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Here’s a lovely piece about how curiosity has less CPU horsepower than an iPhone5.

The very cool thing I key on here is the clever solution to this incredible technical achievement of having a rover on mars doing all this science:

Each day, after the lander downloads the latest batch of data to the 100 scientists watching her movements, the team determines what they want her do next and make sure that their goals align with Curiosity’s capabilities. Then the software team writes the necessary script and sends it off via uplink. Because of the roughly 14 minutes it takes for the instructions to reach Mars, all of this has to be done within the window, when Curiosity is sleeping.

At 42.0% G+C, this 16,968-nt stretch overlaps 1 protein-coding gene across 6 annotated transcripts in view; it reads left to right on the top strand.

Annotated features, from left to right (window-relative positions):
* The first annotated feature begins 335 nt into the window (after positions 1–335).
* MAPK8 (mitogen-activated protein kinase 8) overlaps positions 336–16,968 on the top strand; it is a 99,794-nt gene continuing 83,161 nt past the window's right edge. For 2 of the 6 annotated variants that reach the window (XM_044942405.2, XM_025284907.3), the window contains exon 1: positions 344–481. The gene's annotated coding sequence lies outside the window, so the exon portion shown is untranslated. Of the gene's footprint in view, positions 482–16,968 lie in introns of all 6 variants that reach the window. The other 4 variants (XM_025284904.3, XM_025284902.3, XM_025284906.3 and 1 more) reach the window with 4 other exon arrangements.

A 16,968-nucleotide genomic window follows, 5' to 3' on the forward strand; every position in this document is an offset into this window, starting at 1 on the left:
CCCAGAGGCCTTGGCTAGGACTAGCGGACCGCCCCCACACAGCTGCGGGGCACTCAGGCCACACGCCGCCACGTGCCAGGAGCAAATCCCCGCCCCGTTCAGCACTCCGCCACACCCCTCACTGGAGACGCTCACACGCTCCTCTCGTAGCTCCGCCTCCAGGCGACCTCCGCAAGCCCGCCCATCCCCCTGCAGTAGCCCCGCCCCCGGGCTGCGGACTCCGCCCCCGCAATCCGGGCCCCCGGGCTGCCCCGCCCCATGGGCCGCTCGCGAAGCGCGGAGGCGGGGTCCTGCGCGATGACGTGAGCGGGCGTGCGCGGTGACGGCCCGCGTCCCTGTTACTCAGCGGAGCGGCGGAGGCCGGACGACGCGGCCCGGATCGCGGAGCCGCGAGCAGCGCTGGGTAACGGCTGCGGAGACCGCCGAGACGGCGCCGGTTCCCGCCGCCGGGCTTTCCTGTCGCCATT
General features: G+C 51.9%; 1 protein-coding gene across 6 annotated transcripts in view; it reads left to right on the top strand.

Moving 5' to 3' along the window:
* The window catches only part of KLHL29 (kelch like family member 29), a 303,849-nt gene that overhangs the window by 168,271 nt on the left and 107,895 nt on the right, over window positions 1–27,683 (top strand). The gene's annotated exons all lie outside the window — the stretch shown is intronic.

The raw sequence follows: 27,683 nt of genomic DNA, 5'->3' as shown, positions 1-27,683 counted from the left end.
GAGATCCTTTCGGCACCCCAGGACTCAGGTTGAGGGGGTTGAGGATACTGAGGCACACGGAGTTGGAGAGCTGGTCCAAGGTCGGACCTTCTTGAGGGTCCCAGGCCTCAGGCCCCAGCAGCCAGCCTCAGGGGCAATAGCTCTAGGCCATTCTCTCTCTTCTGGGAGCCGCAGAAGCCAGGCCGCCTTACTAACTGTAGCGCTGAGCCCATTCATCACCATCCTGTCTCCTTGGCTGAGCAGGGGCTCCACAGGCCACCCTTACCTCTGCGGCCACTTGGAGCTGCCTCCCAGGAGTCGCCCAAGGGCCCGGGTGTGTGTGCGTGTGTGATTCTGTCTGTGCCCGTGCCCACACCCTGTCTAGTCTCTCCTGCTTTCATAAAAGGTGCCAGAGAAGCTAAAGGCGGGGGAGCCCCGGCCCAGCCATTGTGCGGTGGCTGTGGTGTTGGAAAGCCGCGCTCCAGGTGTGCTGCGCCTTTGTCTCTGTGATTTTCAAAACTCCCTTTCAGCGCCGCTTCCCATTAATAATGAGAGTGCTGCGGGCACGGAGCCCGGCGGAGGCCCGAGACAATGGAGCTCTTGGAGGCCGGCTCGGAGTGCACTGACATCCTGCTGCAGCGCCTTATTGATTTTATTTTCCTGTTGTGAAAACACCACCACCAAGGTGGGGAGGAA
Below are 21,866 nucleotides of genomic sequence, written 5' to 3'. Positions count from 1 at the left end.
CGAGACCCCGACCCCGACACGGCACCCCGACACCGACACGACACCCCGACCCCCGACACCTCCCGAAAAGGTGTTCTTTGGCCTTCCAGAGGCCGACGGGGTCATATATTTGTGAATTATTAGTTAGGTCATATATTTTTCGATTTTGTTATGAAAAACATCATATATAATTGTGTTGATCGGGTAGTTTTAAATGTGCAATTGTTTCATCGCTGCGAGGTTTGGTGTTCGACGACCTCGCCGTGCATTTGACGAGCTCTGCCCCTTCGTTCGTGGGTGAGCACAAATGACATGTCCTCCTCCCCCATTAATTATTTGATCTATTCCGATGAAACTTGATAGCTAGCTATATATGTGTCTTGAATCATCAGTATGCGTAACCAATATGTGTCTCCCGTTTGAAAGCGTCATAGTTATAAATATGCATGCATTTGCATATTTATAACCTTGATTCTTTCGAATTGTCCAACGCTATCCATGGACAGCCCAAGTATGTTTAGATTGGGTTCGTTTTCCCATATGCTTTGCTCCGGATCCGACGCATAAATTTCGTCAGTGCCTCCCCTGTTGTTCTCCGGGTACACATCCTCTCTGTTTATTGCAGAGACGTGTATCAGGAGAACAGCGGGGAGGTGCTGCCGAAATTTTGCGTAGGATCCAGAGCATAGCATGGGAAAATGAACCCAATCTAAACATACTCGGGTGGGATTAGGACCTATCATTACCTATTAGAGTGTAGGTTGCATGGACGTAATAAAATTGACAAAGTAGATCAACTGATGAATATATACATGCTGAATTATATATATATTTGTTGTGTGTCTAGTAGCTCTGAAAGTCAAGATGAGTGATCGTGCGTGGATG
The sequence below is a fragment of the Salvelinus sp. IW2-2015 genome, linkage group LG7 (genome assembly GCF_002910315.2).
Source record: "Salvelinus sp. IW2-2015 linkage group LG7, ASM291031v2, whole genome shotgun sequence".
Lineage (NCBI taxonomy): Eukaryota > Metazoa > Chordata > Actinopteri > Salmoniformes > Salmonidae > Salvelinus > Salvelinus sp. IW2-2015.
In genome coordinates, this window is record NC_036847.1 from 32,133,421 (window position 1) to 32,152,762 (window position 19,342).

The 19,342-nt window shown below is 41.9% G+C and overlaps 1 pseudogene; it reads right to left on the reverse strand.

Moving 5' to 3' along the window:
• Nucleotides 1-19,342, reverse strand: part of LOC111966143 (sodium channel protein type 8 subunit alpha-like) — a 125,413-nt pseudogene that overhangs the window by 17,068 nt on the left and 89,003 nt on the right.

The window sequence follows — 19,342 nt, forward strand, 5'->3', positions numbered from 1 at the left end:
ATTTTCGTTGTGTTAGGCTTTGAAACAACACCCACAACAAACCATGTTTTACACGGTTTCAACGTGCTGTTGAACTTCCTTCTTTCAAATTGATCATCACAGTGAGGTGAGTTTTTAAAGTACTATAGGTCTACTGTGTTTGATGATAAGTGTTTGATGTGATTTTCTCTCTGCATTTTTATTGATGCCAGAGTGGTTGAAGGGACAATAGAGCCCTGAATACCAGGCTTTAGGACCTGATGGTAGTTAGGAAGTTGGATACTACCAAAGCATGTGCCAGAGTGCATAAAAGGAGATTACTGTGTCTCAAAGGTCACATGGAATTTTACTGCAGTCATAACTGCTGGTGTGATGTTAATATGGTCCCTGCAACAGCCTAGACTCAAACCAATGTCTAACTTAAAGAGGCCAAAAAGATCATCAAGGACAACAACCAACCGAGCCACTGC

The technology is actually a dance.  A dance between all the information going between the red planet, Curiosity, the void, into the earth bound computers, into the scientists brains, back out into the computers, back to the void, back to Curiosity…. a musical remix ever evolving.   The team behind Curiosity didn’t attempt to program the be all and end all of Curiosity.  Instead they came up with some building blocks and a language to communicate and agreed to dance.

And the bigger idea here is that everything is connected.  To work on interesting, important, useful problems the approach is an interplay between humans, machines, software – it is rarely a steady state solution or even a discrete solution.